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Why courts won’t interfere with commercial arbitration awards

Torkin Manes LegalWatch

Commercial arbitration promotes finality.

Parties who agree to resolve their disputes outside of litigation will be held to that choice.

For this reason, under Ontario's Arbitration Act, 1991, S.O. 1991, c.17 (the “Act”), domestic arbitration awards are notoriously difficult to appeal to the Courts.

The Act limits most appeals to questions of law, only with leave of the Court, and where the parties have not expressly prohibited an appeal or where the parties have not otherwise allowed a more expansive form of appeal in their contract.

A recent decision of the Ontario Court of Appeal, Campbell v. Toronto Standard Condominium Corp. No. 2600, 2024 ONCA 218, illustrates the Courts' reticence to provide judicial oversight of an arbitral award.

Judges interpret the Act narrowly and strictly, as to do otherwise would allow an unwarranted and untimely challenge of the arbitrator’s decision.

A Question of Fraud

Campbell did not engage an appeal of an arbitral award per se.

Rather, it involved an application to set aside an award under section 46(1)9 of the Act on the basis that it was obtained by fraud.

The arbitration related to a dispute between a former condominium unit owner and his condominium board.  

The arbitrator ruled that the owner had breached the condominium’s rule against leasing his premises as a short-term rental, such as an Airbnb. The arbitrator awarded the condominium corporation $30,641.72 in costs for having to deal with the matter (the “Award”).

Under section 47(1) of the Act, the owner either had to appeal the Award under section 45 of the Act or seek to set it aside under section 46, both within 30 days. 

The owner did not do so.

However, section 47(2) of the Act carves out an exception to the 30-day time limit for appeals or applications to set aside arbitration decisions in cases where the applicant alleges fraud.

Having not appealed or brought an application to set aside the Award within 30 days, the owner brought an application under section 46(1)9 of the Act alleging that the Award was obtained by fraud.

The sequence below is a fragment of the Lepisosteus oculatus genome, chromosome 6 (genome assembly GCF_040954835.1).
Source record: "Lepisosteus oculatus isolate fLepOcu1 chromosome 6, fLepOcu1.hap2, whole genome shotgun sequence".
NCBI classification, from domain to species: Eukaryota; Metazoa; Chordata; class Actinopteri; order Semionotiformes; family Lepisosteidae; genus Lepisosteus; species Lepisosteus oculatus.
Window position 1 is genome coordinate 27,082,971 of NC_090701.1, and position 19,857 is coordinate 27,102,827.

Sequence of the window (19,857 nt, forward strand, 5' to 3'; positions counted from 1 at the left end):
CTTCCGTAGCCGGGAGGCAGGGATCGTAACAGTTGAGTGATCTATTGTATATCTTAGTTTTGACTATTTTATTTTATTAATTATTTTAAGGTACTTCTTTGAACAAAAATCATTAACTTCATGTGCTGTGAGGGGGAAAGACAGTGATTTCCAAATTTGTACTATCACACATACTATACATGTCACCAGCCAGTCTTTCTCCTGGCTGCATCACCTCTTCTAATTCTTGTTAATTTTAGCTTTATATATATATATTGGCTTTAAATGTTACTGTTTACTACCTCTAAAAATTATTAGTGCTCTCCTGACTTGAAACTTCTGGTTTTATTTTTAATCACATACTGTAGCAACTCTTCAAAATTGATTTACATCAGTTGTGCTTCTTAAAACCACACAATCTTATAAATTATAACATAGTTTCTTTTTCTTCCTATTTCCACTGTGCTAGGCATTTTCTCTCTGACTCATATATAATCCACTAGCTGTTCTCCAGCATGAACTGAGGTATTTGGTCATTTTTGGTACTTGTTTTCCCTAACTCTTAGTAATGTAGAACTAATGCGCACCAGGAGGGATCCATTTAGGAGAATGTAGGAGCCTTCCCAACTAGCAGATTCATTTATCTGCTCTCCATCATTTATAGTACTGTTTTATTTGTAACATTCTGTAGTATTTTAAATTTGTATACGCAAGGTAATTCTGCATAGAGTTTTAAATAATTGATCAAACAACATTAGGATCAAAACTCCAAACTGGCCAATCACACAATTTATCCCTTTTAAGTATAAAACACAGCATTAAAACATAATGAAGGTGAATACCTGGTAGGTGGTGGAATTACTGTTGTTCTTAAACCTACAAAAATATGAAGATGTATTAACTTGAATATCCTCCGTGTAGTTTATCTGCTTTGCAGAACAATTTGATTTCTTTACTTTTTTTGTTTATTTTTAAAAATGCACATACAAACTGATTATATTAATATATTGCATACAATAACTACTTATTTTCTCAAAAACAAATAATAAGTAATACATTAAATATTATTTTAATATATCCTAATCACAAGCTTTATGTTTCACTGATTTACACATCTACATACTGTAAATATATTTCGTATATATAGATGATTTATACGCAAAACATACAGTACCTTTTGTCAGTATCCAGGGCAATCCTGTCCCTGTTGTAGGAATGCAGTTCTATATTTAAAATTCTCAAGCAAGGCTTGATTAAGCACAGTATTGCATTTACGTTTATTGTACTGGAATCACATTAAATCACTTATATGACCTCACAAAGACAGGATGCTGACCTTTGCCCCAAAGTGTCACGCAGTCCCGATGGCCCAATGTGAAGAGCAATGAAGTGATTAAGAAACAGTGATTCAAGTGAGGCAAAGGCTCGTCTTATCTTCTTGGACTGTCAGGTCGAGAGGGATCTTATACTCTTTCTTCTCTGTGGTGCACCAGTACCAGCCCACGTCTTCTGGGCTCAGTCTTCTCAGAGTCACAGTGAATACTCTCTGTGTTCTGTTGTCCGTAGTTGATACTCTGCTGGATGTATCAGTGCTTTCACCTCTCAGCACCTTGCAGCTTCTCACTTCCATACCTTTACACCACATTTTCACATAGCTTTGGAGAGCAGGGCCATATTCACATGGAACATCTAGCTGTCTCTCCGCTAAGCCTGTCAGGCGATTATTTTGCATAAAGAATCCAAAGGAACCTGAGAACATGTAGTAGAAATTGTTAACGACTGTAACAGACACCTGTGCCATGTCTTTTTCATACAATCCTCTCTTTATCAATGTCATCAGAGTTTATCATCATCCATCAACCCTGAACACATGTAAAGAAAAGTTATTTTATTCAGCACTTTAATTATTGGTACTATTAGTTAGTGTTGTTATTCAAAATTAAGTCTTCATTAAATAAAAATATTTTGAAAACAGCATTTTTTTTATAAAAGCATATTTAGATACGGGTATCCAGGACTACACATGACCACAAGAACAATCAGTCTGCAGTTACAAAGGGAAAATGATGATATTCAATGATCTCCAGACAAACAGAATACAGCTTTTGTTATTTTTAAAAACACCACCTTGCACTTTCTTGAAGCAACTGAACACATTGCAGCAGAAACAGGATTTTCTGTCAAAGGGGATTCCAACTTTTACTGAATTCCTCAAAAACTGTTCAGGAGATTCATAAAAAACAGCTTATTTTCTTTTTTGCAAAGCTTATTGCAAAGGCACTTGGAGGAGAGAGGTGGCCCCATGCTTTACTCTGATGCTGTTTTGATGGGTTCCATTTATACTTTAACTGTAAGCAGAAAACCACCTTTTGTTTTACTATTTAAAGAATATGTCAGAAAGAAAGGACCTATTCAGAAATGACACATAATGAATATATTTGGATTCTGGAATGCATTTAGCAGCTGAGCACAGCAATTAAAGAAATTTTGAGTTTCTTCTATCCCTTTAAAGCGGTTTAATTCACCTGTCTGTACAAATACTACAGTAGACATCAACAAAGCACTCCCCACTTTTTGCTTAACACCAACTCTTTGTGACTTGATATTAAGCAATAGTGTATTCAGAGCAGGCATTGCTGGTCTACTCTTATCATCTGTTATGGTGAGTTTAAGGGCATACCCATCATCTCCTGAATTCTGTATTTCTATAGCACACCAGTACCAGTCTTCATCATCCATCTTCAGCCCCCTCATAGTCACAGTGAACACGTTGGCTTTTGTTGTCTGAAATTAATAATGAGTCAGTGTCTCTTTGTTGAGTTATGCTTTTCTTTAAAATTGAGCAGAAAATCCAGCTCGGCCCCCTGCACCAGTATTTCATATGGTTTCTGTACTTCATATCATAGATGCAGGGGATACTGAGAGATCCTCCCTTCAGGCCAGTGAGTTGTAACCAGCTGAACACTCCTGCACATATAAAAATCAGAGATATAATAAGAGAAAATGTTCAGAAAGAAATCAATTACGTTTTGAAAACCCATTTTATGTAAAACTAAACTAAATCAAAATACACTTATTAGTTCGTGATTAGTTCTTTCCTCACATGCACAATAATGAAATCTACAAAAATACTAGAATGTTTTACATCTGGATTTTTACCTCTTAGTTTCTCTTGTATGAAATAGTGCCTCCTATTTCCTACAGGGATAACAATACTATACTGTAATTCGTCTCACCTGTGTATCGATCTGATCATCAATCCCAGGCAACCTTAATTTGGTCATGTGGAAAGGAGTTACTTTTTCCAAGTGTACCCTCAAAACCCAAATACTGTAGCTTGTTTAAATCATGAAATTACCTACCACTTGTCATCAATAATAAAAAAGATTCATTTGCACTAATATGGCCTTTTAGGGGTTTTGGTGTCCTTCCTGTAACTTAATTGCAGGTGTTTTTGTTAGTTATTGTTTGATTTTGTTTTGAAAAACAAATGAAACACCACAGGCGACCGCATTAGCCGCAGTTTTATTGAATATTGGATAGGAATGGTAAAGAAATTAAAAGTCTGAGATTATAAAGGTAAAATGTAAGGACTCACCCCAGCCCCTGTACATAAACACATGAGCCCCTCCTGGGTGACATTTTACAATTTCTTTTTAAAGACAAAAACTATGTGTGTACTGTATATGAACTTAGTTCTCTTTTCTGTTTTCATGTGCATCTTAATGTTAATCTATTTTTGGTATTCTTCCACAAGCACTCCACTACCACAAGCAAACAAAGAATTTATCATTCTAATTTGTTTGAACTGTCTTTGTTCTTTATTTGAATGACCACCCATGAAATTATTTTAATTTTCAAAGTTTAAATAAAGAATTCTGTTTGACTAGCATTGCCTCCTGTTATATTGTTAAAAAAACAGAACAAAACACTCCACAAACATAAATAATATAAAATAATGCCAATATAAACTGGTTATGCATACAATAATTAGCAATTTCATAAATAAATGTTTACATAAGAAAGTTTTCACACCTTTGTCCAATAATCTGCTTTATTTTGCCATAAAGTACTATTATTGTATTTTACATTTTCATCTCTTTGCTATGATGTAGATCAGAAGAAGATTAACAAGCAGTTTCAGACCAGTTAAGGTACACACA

The owner claimed that the condominium corporation had committed fraud by agreeing to proceed with the arbitration to determine the issue of costs. However, the corporation then expanded the issues at arbitration to address the entire history of the dispute between the parties.

On application to the Ontario Superior Court, the Application Judge set aside the Award and allowed the application beyond the 30-day time limit under section 47(2) of the Act.  

The Superior Court held that while the condominium corporation did not commit actual fraud with an intent to deceive, it committed “constructive fraud” by initially agreeing to proceed on the issue of costs alone.

The condominium board appealed the Application Judge’s decision.

The Court of Appeal set aside the Application Judge’s order and restored the original order of the arbitrator.

Challenges to Arbitral Awards under the Act Are Strictly Limited

The Court of Appeal began its analysis with the principle that the “central purpose” of arbitration under the Act is to provide contracting parties “with access to a method of dispute resolution that can be more expedient and less costly than going to court”:  citing Uber Technologies v. Heller, 2020 SCC 16 and Telus Communications Inc. v. Wellman, 2019 SCC 19.

The Act promotes limited Court intervention following an arbitral award, by circumscribing the ability to appeal an arbitral award under section 45 of the Act and providing for a 30-day deadline for any such appeal or an application to set aside an arbitral award under section 46.